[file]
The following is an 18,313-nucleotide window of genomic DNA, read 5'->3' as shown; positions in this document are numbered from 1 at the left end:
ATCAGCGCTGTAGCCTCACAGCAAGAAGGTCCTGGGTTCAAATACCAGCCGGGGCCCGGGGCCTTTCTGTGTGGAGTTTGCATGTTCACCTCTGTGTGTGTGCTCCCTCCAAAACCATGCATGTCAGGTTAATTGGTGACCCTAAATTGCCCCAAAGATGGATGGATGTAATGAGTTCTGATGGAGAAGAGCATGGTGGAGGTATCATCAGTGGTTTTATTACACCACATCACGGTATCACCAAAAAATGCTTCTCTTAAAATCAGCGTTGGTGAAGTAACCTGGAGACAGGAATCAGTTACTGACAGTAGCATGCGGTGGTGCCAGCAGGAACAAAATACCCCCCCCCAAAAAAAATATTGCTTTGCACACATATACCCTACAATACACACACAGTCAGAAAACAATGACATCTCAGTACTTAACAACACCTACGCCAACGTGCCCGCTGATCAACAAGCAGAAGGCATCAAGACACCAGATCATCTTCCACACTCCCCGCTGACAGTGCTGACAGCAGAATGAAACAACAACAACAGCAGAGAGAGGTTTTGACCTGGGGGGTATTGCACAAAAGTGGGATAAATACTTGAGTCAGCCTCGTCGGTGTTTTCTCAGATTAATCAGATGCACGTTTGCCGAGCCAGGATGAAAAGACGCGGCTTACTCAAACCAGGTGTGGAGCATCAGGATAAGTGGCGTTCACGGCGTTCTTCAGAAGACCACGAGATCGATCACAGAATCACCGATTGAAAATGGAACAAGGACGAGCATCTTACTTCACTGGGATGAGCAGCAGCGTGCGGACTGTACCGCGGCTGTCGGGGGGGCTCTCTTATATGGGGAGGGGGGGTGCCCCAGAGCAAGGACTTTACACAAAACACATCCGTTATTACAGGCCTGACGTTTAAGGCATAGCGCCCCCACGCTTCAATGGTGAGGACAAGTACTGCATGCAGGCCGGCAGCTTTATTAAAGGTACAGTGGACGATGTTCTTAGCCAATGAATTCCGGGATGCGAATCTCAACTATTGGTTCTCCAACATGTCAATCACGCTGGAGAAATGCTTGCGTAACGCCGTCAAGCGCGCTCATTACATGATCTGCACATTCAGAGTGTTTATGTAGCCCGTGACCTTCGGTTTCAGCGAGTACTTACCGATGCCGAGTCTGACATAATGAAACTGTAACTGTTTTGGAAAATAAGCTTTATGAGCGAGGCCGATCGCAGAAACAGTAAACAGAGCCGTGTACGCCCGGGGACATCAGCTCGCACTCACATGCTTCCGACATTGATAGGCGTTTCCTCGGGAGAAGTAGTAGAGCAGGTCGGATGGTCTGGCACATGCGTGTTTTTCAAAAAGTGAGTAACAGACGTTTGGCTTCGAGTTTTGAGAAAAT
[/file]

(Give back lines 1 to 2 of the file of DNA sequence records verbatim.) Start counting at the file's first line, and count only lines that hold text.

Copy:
The following is an 18,313-nucleotide window of genomic DNA, read 5'->3' as shown; positions in this document are numbered from 1 at the left end:
ATCAGCGCTGTAGCCTCACAGCAAGAAGGTCCTGGGTTCAAATACCAGCCGGGGCCCGGGGCCTTTCTGTGTGGAGTTTGCATGTTCACCTCTGTGTGTGTGCTCCCTCCAAAACCATGCATGTCAGGTTAATTGGTGACCCTAAATTGCCCCAAAGATGGATGGATGTAATGAGTTCTGATGGAGAAGAGCATGGTGGAGGTATCATCAGTGGTTTTATTACACCACATCACGGTATCACCAAAAAATGCTTCTCTTAAAATCAGCGTTGGTGAAGTAACCTGGAGACAGGAATCAGTTACTGACAGTAGCATGCGGTGGTGCCAGCAGGAACAAAATACCCCCCCCCAAAAAAAATATTGCTTTGCACACATATACCCTACAATACACACACAGTCAGAAAACAATGACATCTCAGTACTTAACAACACCTACGCCAACGTGCCCGCTGATCAACAAGCAGAAGGCATCAAGACACCAGATCATCTTCCACACTCCCCGCTGACAGTGCTGACAGCAGAATGAAACAACAACAACAGCAGAGAGAGGTTTTGACCTGGGGGGTATTGCACAAAAGTGGGATAAATACTTGAGTCAGCCTCGTCGGTGTTTTCTCAGATTAATCAGATGCACGTTTGCCGAGCCAGGATGAAAAGACGCGGCTTACTCAAACCAGGTGTGGAGCATCAGGATAAGTGGCGTTCACGGCGTTCTTCAGAAGACCACGAGATCGATCACAGAATCACCGATTGAAAATGGAACAAGGACGAGCATCTTACTTCACTGGGATGAGCAGCAGCGTGCGGACTGTACCGCGGCTGTCGGGGGGGCTCTCTTATATGGGGAGGGGGGGTGCCCCAGAGCAAGGACTTTACACAAAACACATCCGTTATTACAGGCCTGACGTTTAAGGCATAGCGCCCCCACGCTTCAATGGTGAGGACAAGTACTGCATGCAGGCCGGCAGCTTTATTAAAGGTACAGTGGACGATGTTCTTAGCCAATGAATTCCGGGATGCGAATCTCAACTATTGGTTCTCCAACATGTCAATCACGCTGGAGAAATGCTTGCGTAACGCCGTCAAGCGCGCTCATTACATGATCTGCACATTCAGAGTGTTTATGTAGCCCGTGACCTTCGGTTTCAGCGAGTACTTACCGATGCCGAGTCTGACATAATGAAACTGTAACTGTTTTGGAAAATAAGCTTTATGAGCGAGGCCGATCGCAGAAACAGTAAACAGAGCCGTGTACGCCCGGGGACATCAGCTCGCACTCACATGCTTCCGACATTGATAGGCGTTTCCTCGGGAGAAGTAGTAGAGCAGGTCGGATGGTCTGGCACATGCGTGTTTTTCAAAAAGTGAGTAACAGACGTTTGGCTTCGAGTTTTGAGAAAAT